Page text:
The Quilter network has witnessed an increased interest from directly authorised advisers as business owners assessed their financials during the Covid-19 disruption.
Gemma Harle, managing director of Quilter Financial Planning, told FTAdviser the advice giant had seen many more directly authorised advisers committing to its network and not just "window shopping".
The increase occurred during the recent months of lockdown when the network boss said many firms would have been reassessing their business and financial standing.
Ms Harle said: "What we have seen is the interest from the directly authorised space, in particular it's probably a catalyst for firms both financially and from all the added value that good networks can bring.
"In particular part of the driver will be financial because obviously professional indemnity insurance and regulatory costs have hit firms heavily and particularly directly authorised firms.
"[Lockdown] has also given them the time to potentially reconsider if their business needs to be repositioned, and all firms should be taking a look from time-to-time at whether they should be directly authorised or with a network. Or if they are with a network, if they are with the right one."
In April, Quilter confirmed it would be offering member firms a three-month deferral on its network fees in light of the coronavirus pandemic and national lockdown.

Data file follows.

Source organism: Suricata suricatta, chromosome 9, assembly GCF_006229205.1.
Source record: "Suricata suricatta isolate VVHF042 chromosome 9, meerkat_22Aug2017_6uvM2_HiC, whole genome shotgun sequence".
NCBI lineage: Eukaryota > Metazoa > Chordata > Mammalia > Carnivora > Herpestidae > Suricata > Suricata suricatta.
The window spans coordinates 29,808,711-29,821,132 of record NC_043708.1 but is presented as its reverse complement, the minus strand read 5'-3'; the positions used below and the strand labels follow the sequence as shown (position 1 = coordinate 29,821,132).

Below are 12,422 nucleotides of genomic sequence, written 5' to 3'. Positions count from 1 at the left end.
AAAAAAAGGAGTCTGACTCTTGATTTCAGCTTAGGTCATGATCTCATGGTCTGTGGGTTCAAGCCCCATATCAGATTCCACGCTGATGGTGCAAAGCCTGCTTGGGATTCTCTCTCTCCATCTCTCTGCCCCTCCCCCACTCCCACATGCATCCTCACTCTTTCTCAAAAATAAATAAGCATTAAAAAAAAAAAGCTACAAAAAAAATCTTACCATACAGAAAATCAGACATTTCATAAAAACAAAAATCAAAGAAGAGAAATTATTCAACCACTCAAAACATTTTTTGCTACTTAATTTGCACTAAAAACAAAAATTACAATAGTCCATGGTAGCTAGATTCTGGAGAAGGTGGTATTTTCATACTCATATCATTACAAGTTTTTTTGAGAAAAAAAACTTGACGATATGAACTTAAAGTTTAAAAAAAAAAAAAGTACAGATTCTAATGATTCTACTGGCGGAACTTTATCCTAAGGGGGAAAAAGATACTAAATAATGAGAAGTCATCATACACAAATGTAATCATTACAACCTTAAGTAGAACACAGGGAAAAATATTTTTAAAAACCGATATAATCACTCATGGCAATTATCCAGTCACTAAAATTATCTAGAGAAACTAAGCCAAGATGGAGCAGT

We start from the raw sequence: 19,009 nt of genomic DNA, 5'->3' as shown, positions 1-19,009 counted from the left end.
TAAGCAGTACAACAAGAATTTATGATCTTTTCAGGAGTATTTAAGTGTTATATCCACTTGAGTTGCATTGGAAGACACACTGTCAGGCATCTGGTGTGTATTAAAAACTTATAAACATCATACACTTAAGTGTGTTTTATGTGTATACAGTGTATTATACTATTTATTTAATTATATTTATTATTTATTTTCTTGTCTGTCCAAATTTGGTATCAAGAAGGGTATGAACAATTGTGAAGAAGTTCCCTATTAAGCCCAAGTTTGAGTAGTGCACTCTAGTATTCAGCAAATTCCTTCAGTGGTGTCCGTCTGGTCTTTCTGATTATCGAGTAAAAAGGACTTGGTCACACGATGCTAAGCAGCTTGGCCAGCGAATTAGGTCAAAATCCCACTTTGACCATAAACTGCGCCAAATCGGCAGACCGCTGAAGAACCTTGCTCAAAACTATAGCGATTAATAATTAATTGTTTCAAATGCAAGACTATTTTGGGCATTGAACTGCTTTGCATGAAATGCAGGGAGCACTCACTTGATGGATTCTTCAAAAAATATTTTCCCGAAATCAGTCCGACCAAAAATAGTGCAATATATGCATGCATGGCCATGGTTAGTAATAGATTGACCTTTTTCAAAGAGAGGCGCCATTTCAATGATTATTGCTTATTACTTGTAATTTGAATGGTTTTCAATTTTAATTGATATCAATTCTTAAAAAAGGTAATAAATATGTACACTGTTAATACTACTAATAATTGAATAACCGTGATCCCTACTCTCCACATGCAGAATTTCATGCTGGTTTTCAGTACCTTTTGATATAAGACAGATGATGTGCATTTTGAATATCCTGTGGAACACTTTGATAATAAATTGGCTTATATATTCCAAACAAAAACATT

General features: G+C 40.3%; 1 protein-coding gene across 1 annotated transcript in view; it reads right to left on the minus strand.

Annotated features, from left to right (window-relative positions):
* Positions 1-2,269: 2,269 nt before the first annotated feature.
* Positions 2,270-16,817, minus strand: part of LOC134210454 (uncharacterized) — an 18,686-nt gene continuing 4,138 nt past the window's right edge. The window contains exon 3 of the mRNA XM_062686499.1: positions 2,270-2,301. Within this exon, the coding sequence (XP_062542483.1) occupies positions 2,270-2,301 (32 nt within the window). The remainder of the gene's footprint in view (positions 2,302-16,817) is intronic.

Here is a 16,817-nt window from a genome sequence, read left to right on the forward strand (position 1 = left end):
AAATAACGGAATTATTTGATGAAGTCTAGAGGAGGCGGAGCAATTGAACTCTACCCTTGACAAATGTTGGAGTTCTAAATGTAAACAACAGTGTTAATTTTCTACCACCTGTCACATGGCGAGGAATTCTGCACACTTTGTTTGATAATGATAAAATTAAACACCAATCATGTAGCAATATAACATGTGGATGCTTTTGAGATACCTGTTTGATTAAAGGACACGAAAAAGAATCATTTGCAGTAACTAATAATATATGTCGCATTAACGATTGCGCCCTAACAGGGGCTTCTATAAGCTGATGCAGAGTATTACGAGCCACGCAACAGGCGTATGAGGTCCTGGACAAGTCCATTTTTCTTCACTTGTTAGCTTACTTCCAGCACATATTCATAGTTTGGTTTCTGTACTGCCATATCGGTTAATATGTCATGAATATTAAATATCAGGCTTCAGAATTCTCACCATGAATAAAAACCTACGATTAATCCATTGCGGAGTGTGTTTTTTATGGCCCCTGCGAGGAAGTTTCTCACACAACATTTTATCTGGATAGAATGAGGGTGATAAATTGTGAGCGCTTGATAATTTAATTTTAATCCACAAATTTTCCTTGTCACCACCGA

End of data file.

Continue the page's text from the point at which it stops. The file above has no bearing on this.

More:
At the time, the spokesperson said the business would not seek to recover the fees until "some sense of normality" had returned to the industry.
Ms Harle said this support had been offered to all member firms and a lot of the network's smaller firms with less turnover had benefited from the move.
But she said "generally we are seeing firms are financially quite resilient at the moment" despite the challenges presented by lockdown.
Ms Harle added: "Despite advisers worrying they would not be able to get any new customers, there has been more success than I thought - so there is new business coming in."
Quilter tracks the financial performance of its network members and Ms Harle said the number of furloughed advisers had been "very low" during lockdown, although higher numbers were seen on the administrative side.
Recent data published by FundsNetwork found 36 per cent of advice firms had furloughed employees during the crisis and 10 per cent had issued a hiring freeze in a bid to trim spending.
The most common role to be furloughed was support staff, with 89 per cent of firms using the government scheme to furlough employees in these roles.
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